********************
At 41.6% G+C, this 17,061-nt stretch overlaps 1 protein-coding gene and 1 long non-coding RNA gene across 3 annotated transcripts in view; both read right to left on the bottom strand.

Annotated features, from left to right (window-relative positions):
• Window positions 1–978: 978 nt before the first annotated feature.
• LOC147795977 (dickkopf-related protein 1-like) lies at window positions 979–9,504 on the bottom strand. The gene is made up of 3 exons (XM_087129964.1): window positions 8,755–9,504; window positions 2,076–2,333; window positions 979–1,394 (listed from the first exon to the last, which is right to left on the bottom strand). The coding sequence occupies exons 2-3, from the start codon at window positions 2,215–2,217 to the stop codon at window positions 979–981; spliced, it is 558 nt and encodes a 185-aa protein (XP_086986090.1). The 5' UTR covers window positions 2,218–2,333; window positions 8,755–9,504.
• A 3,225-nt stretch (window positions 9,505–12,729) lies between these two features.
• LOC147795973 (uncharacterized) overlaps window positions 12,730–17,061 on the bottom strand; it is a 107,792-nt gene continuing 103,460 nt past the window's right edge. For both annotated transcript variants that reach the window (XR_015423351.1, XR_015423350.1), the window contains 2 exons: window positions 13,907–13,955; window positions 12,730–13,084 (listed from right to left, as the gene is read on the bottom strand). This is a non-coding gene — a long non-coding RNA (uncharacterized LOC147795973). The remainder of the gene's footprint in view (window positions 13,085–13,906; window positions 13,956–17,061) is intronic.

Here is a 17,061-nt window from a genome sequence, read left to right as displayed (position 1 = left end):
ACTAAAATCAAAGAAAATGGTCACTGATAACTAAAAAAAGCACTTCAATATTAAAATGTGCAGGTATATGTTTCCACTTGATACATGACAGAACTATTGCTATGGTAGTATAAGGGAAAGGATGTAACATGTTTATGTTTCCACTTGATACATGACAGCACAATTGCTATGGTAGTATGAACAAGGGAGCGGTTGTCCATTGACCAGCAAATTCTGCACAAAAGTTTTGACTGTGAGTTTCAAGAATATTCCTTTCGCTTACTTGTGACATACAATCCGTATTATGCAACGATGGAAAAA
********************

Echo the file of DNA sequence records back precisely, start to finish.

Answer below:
At 41.6% G+C, this 17,061-nt stretch overlaps 1 protein-coding gene and 1 long non-coding RNA gene across 3 annotated transcripts in view; both read right to left on the bottom strand.

Annotated features, from left to right (window-relative positions):
• Window positions 1–978: 978 nt before the first annotated feature.
• LOC147795977 (dickkopf-related protein 1-like) lies at window positions 979–9,504 on the bottom strand. The gene is made up of 3 exons (XM_087129964.1): window positions 8,755–9,504; window positions 2,076–2,333; window positions 979–1,394 (listed from the first exon to the last, which is right to left on the bottom strand). The coding sequence occupies exons 2-3, from the start codon at window positions 2,215–2,217 to the stop codon at window positions 979–981; spliced, it is 558 nt and encodes a 185-aa protein (XP_086986090.1). The 5' UTR covers window positions 2,218–2,333; window positions 8,755–9,504.
• A 3,225-nt stretch (window positions 9,505–12,729) lies between these two features.
• LOC147795973 (uncharacterized) overlaps window positions 12,730–17,061 on the bottom strand; it is a 107,792-nt gene continuing 103,460 nt past the window's right edge. For both annotated transcript variants that reach the window (XR_015423351.1, XR_015423350.1), the window contains 2 exons: window positions 13,907–13,955; window positions 12,730–13,084 (listed from right to left, as the gene is read on the bottom strand). This is a non-coding gene — a long non-coding RNA (uncharacterized LOC147795973). The remainder of the gene's footprint in view (window positions 13,085–13,906; window positions 13,956–17,061) is intronic.

Here is a 17,061-nt window from a genome sequence, read left to right as displayed (position 1 = left end):
ACTAAAATCAAAGAAAATGGTCACTGATAACTAAAAAAAGCACTTCAATATTAAAATGTGCAGGTATATGTTTCCACTTGATACATGACAGAACTATTGCTATGGTAGTATAAGGGAAAGGATGTAACATGTTTATGTTTCCACTTGATACATGACAGCACAATTGCTATGGTAGTATGAACAAGGGAGCGGTTGTCCATTGACCAGCAAATTCTGCACAAAAGTTTTGACTGTGAGTTTCAAGAATATTCCTTTCGCTTACTTGTGACATACAATCCGTATTATGCAACGATGGAAAAA